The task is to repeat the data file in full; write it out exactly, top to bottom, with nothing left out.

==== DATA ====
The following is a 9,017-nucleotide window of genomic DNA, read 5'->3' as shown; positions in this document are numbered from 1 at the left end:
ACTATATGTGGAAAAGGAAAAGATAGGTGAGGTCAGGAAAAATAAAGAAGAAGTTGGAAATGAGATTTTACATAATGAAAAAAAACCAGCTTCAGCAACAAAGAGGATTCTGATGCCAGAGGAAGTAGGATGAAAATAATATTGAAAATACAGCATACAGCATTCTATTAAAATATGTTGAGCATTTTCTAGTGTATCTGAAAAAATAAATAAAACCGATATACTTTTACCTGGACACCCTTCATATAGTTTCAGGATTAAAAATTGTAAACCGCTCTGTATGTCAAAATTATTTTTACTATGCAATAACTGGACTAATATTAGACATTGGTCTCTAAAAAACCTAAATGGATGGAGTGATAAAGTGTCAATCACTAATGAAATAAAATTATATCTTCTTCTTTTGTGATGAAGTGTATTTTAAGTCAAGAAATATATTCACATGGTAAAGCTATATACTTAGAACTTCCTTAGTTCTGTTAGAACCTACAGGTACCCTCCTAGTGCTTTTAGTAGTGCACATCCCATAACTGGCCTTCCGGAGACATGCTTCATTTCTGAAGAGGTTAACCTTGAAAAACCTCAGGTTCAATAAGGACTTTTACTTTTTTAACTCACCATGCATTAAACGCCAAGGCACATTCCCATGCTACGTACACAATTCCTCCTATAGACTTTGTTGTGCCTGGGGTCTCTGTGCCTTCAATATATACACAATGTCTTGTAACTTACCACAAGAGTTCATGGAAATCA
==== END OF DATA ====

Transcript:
The following is a 9,017-nucleotide window of genomic DNA, read 5'->3' as shown; positions in this document are numbered from 1 at the left end:
ACTATATGTGGAAAAGGAAAAGATAGGTGAGGTCAGGAAAAATAAAGAAGAAGTTGGAAATGAGATTTTACATAATGAAAAAAAACCAGCTTCAGCAACAAAGAGGATTCTGATGCCAGAGGAAGTAGGATGAAAATAATATTGAAAATACAGCATACAGCATTCTATTAAAATATGTTGAGCATTTTCTAGTGTATCTGAAAAAATAAATAAAACCGATATACTTTTACCTGGACACCCTTCATATAGTTTCAGGATTAAAAATTGTAAACCGCTCTGTATGTCAAAATTATTTTTACTATGCAATAACTGGACTAATATTAGACATTGGTCTCTAAAAAACCTAAATGGATGGAGTGATAAAGTGTCAATCACTAATGAAATAAAATTATATCTTCTTCTTTTGTGATGAAGTGTATTTTAAGTCAAGAAATATATTCACATGGTAAAGCTATATACTTAGAACTTCCTTAGTTCTGTTAGAACCTACAGGTACCCTCCTAGTGCTTTTAGTAGTGCACATCCCATAACTGGCCTTCCGGAGACATGCTTCATTTCTGAAGAGGTTAACCTTGAAAAACCTCAGGTTCAATAAGGACTTTTACTTTTTTAACTCACCATGCATTAAACGCCAAGGCACATTCCCATGCTACGTACACAATTCCTCCTATAGACTTTGTTGTGCCTGGGGTCTCTGTGCCTTCAATATATACACAATGTCTTGTAACTTACCACAAGAGTTCATGGAAATCA